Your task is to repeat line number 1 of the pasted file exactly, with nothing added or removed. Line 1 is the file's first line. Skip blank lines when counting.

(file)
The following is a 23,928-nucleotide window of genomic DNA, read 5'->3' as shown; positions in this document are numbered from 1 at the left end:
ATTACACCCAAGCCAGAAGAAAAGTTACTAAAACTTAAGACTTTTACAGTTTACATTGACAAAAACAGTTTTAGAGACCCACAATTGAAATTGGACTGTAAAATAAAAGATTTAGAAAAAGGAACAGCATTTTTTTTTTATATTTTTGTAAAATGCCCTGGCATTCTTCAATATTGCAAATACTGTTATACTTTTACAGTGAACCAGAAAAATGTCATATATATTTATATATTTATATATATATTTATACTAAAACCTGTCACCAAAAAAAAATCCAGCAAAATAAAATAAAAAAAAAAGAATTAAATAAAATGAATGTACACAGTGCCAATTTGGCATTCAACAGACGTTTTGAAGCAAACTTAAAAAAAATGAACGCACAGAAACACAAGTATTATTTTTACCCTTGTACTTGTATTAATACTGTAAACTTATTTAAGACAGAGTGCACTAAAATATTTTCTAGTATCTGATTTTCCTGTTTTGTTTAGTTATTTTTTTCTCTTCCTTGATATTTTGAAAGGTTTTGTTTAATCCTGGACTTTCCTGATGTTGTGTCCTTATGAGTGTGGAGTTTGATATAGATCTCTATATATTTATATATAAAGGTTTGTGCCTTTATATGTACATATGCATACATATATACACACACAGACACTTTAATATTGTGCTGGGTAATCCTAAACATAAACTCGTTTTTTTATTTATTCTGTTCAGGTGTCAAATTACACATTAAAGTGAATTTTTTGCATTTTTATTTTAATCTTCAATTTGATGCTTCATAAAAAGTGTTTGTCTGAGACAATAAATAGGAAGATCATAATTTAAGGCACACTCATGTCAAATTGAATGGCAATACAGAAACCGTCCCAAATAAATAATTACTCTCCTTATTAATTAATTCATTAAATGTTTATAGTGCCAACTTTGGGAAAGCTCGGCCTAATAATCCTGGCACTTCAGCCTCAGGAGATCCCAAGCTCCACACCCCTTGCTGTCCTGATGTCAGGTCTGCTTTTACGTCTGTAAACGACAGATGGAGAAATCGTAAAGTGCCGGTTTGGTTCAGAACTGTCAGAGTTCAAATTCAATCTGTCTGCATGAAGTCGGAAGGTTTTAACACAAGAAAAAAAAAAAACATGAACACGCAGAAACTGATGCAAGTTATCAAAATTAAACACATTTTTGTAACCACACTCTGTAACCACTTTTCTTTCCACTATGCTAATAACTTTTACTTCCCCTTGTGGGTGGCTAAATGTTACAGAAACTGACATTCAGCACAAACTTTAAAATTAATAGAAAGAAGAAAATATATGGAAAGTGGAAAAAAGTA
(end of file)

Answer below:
The following is a 23,928-nucleotide window of genomic DNA, read 5'->3' as shown; positions in this document are numbered from 1 at the left end: